Hop Poles

Greater London West - Hammersmith

A historic pub interior of some regional importance

Listed Status: II

17-19 King Street
W6 9HR

Tel: (020) 8748 1411

Email: hoppoles.hammersmith@stonegatepubs.com

Website https://www.craft-pubs.co.uk/hoppoleshammersmith

Facebook https://www.facebook.com/hop.poles.hammersmith

Real Ale: Yes

Lunchtime Meals: Yes

Evening Meals: Yes

Nearby Station: Kensington Olympia

Station Distance: 1400m

Bus: Yes

View on: Whatpub

Three-storey building of brown brick which is an amalgamation of two earlier houses; pub since 1857. The front bar area features an integral engraved mirror with floral motifs. There is an impressive timber and etched mirrored bar back on the right but the bar counter has been lost. A disused door with etched glazing is in its centre. In the room behind the servery is another virtually intact Victorian bar back with four bays, each with a floral decorated mirror at its centre, and at the top is a further semi circular and similarly decorated mirror above a carved wooden crosspiece. Throughout the pub is the same etched glass design featuring floral motifs.

The Hop Poles is an amalgamation of two earlier houses with the lower wing on the right being converted into a pub in 1857. In 1903 it was a Barclay Perkins pub. It is a three-storey building of brown brick with a ground floor of granite faced with pilasters flanking the four entrance doors. Near the right hand doors is a brass sign “Saloon & Luncheon Bars” and above it a ‘The Hop Poles Hotel’ mirror. The interior layout is much changed over the years and now has a centrally situated servery facing four directions.

The two main entrance doors lead into a front bar. The door on the right has intact and attractive mosaic tiling. The left hand door has a plain step with two leaded, stained glass panels above featuring floral motifs and richly bordered. There was a refurbishment of the entire pub in 2018 in which modern tiling was added to the front bar area but the wooden bar back is retained. It features an integral engraved mirror also with floral motifs flanked by tall side panels with mirrors in wooden frames that are also engraved. The lower shelving has been replaced by fridges. The bar front has been painted but was probably established in earlier years, consistent with left return. An old service hatch has been sealed and the bar counter appears to be a recent addition. The bar has a ribbed ceiling consistent with the right return. There is one cast iron pillar with a Corinthian capital at the junction of the front bar and left hand bar.

The left return has an old bar counter but fresh panels have been added to the front and painted a dark blue colour. The bar back is of five and a half sized bays with bay three being a doorway for staff. Bays one, four and the narrow one have etched and cut mirrors, but bay two only wood panels. The white tiles were added in 2018. Most of the lower shelving has been lost to fridges.

The right-hand area room is announced on the exterior dado as the Saloon. It has been opened up in recent times to the former Public Bar on the left side of the pub. It’s not over large and is harmoniously proportioned. There is an impressive timber and etched mirrored bar back. However, as is often the case when pubs are refurbished, it is now marooned as the counter has been done away with. There are two bays against the left-hand (east) wall and three against the back (north) wall. In the centre of the latter a disused door also benefits from an etched mirror. Otiose chalk boards are mounted on two of the bays, very likely concealing more mirrors. The room has an attractive moulded ceiling.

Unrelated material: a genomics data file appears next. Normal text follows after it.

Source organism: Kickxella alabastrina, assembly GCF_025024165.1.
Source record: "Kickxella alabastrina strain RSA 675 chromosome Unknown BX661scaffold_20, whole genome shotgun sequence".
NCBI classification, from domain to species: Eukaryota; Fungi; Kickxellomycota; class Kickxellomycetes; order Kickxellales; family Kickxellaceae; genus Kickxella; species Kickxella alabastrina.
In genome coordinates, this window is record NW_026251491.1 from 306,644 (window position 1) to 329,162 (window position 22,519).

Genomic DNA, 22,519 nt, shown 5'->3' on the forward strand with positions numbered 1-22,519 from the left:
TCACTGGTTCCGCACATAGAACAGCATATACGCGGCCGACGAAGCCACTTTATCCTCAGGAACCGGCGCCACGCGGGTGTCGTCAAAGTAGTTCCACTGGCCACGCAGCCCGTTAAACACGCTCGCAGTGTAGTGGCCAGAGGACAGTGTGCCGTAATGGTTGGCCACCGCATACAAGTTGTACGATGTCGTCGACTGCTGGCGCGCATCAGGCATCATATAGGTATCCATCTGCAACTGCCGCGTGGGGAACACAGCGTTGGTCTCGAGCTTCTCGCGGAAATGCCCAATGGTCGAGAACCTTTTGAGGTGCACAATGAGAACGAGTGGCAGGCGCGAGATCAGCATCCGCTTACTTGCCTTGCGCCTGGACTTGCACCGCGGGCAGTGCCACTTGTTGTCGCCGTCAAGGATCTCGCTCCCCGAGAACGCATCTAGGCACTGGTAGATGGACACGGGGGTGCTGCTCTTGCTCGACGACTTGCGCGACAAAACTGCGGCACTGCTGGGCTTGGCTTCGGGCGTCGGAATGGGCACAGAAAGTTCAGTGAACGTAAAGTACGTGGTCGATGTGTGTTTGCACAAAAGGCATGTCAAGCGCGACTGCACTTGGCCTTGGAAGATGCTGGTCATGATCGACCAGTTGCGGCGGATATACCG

At the rear of the room are a set of double doors, which look old and contain etched glass. These lead to the rear part of the pub (the former Luncheon Room). Above them a set of attractive etched windows.

Through the doors a single door on the left signed "private", and leading to the rear of the central servery, contains an etched/cut pane with floral design matching in design all other glazing in the pub. Probably Victorian. The most arresting feature of the back room is what appears to be an intact Victorian bar back that backs on to the rear of the servery. Four bays, each with a floral decorated mirror at its centre, and at the top a further semi circular and similarly decorated mirror above a carved wooden crosspiece. At the centre of the bar back is a central floor to ceiling wood-framed piece protruding approx a foot from the back, containing some shelving and also with semi circular mirrors to the top and sides.

Until circa 2007 the bar counter extended to front the east half of the aforementioned bar back, when it was truncated. In previous years it will have fronted the whole piece. A metal fireplace at the back on the right, with damaged tiling, looks modern.

A modern archway, in a relatively modern wall, separates this room from a smaller rear room to the east that at one time was a cocktail bar, which in turn is separated from the front area of the pub by what appears to be vestiges of Victorian screening still containing some cut glass panes. Above the modern archway in the rear area sits a wood-framed piece of screening with a semi-circular top, which is, of course, not in situ, and probably re-sited during earlier internal alterations.

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